Call it profit taking, call it sectors rotation, the sudden increase in volatility that hit Wall Street just at the dawn of the last month of the year deserves some attention.
Most of 2017 has been spent in an uptrend driven by the Technology sector and no significant drop hit the market during the year. Another peculiarity of 2017 has been the constant decrease in correlation among sectors: most stocks usually follow a common trend, not this year. The chart in figure 1 compares the correlation coefficients at three months of ten leading sectors versus the market, as they were at the beginning of 2016 and at the end of November 2017. Most of them stood at the highest readings two year ago, an average of 0.8, the same average is less than 0.4 now.
Figure 1: Correlation at three months between the main sectors ETFs and the market (S&P500). Most were strongly correlated at the beginning of 2016 (blue line). Correlations had dropped to much less significant levels until last week (yellow line). Source: Tomaselli-Vivanti Analysis – Chur (CH)
The chart of Figure 2 is self-explaining. It compares two sectors ETFs traded at Wall Street: the Technology sector in the upper window (XLK) and the Consumer Staples below (XLP). The red line at the bottom of the chart is the relative trend of Techs against Staples.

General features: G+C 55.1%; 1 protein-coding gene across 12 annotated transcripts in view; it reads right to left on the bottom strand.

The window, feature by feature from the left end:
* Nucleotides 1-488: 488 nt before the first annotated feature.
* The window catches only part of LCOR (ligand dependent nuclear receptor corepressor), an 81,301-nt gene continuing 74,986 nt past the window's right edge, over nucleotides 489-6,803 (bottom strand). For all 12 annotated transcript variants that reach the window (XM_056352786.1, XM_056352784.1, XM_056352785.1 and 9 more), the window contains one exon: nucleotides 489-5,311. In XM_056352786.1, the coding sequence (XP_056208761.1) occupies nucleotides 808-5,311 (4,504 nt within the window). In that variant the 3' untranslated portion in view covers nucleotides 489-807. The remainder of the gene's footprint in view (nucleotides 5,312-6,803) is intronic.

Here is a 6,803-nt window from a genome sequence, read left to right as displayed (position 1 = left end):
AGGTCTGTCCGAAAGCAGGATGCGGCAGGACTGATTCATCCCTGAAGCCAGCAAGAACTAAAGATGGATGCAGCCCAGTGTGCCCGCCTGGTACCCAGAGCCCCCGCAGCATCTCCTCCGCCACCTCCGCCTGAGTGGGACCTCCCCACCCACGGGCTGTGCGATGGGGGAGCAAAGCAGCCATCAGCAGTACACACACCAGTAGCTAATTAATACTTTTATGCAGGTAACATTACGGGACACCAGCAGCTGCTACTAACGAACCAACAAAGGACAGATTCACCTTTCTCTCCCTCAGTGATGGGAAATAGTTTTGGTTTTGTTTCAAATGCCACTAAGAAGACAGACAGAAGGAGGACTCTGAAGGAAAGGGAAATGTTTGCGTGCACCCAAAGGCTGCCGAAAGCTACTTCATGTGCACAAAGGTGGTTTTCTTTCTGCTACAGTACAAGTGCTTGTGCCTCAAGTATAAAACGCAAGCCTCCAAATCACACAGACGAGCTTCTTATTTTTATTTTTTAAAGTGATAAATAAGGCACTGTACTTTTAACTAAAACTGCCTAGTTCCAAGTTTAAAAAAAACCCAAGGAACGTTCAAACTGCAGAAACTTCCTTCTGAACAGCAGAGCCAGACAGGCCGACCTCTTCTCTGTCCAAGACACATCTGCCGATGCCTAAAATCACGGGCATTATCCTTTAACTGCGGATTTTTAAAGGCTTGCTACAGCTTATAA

Different reasons explain this move in the market:
· tech stocks increased a lot, some of them more than doubled, profit taking before the Holiday season is understandable.
· The tax reform is on the way and certain sectors would benefit more than other, especially the banks but also transportation companies, and these sectors rose when techs corrected during the week.
The comparative chart of Figure 2 is quite significant: the correction in the Technology sector does not compromises the long term trend yet, although a cyclical top is forming on the year’s highs. Yet, the Consumer Staples, a traditionally defensive sector that has been left behind most of the year, has been trending down since June and is now in a trend-reversal. The consequence is a change in relative strength of Technology against Consumer Staples.
Figure 2: ETF U.S. Technology (XLK) in the upper window (XLK). Consumer Staples below (XLP). The red line at the bottom of the chart is the relative trend of Techs against Staples. Source: Tomaselli-Vivanti Analysis – Chur (CH)
The market is anticipating sector rotation, a recurring phenomenon that is likely to announce new developments in the bullish cycle. It does not mean that the trend is over but it could change in mood and volatility during the months ahead.
Alberto VIVANTI - SAMT Vice President - Graubünden and Liechtenstein Chapter– firstname.lastname@example.org
Disclaimer: the above article is for general information and educational purposes only. It is not intended to be investment advice. Seek a duly licensed professional for investment advice.
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